Scientists found that water hardness was more strongly linked with the skin disorder than traffic pollution or any other suggested hazard.
The study, reported in The Lancet medical journal, involved 4,141 primary school children and 3,499 secondary school children in southern Nottinghamshire.
Researchers led by Dr Nick McNally, from the University of Nottingham, found that 17.3 per cent of primary school children living in areas with the hardest water had suffered eczema for a year, and 25.4 per cent had had the disorder all their lives.
This compared with 12 per cent of primary school children in soft-water areas who had eczema for a year, and 21.2 per cent who had lifetime eczema. The same association between hard water and eczema was not seen among children of secondary school age.
Hard water has been suggested as a risk factor for eczema before, but until now the link had not been scientifically established.
The researchers said the association for primary school children was "highly significant" both before and after adjustment for confounding factors.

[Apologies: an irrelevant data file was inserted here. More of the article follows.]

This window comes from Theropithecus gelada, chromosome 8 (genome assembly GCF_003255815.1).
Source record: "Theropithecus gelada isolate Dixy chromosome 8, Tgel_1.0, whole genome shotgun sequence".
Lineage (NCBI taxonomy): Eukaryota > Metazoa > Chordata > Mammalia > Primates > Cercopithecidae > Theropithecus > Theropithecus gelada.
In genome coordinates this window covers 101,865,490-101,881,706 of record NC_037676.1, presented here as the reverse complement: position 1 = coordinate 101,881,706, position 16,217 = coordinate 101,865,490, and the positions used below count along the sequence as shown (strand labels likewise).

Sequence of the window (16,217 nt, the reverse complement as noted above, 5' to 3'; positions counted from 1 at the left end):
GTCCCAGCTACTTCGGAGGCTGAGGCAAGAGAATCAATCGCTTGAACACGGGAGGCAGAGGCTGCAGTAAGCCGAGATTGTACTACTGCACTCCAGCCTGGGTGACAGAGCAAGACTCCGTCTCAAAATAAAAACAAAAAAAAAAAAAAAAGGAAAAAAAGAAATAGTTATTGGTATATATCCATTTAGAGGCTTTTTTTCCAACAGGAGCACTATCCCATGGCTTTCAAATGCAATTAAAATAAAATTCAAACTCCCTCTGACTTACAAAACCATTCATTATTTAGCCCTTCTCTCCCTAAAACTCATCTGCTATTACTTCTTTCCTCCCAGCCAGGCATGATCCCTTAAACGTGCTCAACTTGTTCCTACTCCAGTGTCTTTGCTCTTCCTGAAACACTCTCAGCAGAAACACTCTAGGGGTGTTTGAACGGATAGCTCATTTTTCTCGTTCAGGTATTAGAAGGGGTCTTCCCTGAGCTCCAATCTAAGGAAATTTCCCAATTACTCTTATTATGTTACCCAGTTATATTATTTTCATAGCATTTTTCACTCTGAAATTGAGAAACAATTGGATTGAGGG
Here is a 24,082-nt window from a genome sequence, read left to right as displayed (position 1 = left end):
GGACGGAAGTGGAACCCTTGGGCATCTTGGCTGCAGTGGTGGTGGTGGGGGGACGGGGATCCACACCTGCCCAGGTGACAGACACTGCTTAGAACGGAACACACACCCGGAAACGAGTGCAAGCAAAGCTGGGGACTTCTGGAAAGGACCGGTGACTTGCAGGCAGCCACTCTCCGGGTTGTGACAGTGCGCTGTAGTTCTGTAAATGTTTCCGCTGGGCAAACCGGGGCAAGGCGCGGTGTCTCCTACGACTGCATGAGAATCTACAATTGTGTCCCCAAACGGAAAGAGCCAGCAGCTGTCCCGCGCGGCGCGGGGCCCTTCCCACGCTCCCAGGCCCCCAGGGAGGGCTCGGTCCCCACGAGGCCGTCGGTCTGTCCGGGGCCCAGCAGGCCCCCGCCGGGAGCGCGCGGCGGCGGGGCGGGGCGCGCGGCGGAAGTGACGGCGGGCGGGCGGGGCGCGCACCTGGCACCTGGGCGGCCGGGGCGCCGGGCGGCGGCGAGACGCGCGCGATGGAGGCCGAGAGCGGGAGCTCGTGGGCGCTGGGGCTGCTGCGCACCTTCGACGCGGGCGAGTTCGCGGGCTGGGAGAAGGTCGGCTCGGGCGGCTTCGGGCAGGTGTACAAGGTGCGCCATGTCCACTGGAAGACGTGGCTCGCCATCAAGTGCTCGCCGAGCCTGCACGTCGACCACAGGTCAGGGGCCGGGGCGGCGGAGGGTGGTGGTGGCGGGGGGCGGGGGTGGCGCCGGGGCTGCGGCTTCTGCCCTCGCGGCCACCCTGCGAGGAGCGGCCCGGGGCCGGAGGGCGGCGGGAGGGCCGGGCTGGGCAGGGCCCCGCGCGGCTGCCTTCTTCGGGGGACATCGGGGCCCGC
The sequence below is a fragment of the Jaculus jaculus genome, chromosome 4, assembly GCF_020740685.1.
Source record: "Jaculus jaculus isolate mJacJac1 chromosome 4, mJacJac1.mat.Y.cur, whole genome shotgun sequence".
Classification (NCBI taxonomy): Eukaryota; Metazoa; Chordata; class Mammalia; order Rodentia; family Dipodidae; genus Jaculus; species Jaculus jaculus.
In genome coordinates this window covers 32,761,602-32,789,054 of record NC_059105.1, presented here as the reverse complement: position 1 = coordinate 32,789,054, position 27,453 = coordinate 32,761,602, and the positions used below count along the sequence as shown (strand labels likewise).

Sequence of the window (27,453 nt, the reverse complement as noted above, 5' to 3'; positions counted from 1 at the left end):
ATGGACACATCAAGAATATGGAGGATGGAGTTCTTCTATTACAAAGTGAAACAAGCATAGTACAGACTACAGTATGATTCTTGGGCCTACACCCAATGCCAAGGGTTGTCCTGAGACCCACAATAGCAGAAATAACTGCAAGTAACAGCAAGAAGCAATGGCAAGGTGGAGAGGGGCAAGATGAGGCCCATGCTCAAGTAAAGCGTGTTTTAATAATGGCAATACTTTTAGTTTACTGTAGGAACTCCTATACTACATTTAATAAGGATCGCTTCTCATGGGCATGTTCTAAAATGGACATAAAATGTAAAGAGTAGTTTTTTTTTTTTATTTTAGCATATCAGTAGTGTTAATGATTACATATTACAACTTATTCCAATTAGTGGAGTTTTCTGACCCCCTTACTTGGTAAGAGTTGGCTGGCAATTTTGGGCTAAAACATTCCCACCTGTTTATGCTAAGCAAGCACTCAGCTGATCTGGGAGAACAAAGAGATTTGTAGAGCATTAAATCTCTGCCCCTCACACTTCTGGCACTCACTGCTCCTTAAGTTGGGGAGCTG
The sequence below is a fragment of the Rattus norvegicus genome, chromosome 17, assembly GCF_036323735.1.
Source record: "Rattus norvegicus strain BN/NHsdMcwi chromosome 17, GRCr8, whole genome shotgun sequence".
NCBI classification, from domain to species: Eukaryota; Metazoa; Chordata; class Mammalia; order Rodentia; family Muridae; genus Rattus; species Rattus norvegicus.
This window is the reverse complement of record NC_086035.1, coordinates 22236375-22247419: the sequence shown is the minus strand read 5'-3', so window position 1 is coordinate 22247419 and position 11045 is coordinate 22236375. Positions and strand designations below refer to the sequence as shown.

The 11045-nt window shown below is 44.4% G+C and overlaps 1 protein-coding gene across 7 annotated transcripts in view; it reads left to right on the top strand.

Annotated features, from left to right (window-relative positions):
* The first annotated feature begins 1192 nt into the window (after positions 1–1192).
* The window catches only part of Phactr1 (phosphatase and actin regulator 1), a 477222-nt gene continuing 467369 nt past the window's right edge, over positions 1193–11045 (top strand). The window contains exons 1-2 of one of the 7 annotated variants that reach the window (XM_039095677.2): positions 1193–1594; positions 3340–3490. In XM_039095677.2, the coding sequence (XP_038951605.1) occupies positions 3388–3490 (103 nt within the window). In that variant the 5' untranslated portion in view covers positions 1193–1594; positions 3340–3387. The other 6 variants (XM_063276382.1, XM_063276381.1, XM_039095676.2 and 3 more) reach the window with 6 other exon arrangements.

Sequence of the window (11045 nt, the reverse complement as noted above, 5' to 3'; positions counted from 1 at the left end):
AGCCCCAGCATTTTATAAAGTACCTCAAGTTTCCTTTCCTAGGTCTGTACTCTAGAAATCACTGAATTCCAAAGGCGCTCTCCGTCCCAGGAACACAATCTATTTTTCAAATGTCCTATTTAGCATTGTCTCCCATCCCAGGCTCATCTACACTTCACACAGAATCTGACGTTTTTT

Unadjusted lifetime prevalence of eczema was 4.2 per cent higher for areas with the hardest water than for areas with the softest water. Adjustment for age, sex, socio-economic status and distance from the nearest health centre had little effect on the results.
The researchers said: "The effect of water hardness on eczema prevalence is stronger than the reported effects of traffic pollution or any other spatially disparate suggested risk factors for eczema."
The scientists said water hardness may worsen or prolong existing eczema due to calcium and magnesium in the water acting as chemical irritants. Alternatively, there may be an indirect association because more soap and shampoo was needed to obtain a lather in hard water.
The lack of an association between eczema and secondary school children suggested that the effect may be age-related.Reuse content